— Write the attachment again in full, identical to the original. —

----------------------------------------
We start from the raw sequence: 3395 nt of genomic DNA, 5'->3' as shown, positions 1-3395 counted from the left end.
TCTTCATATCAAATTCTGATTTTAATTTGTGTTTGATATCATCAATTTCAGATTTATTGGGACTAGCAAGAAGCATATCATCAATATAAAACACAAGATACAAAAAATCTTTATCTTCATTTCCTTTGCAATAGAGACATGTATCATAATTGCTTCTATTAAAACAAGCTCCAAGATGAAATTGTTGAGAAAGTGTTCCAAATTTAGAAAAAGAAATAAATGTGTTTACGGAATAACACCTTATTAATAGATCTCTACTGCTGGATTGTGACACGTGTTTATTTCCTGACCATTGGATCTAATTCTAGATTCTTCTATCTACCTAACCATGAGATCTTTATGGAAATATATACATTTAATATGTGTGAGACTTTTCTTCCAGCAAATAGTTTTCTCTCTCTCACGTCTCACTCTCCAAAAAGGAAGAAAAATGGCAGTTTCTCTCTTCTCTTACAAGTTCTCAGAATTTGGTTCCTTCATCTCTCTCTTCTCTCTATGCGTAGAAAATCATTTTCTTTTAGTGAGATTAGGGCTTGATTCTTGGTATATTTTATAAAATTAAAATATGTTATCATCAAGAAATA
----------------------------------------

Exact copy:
We start from the raw sequence: 3395 nt of genomic DNA, 5'->3' as shown, positions 1-3395 counted from the left end.
TCTTCATATCAAATTCTGATTTTAATTTGTGTTTGATATCATCAATTTCAGATTTATTGGGACTAGCAAGAAGCATATCATCAATATAAAACACAAGATACAAAAAATCTTTATCTTCATTTCCTTTGCAATAGAGACATGTATCATAATTGCTTCTATTAAAACAAGCTCCAAGATGAAATTGTTGAGAAAGTGTTCCAAATTTAGAAAAAGAAATAAATGTGTTTACGGAATAACACCTTATTAATAGATCTCTACTGCTGGATTGTGACACGTGTTTATTTCCTGACCATTGGATCTAATTCTAGATTCTTCTATCTACCTAACCATGAGATCTTTATGGAAATATATACATTTAATATGTGTGAGACTTTTCTTCCAGCAAATAGTTTTCTCTCTCTCACGTCTCACTCTCCAAAAAGGAAGAAAAATGGCAGTTTCTCTCTTCTCTTACAAGTTCTCAGAATTTGGTTCCTTCATCTCTCTCTTCTCTCTATGCGTAGAAAATCATTTTCTTTTAGTGAGATTAGGGCTTGATTCTTGGTATATTTTATAAAATTAAAATATGTTATCATCAAGAAATA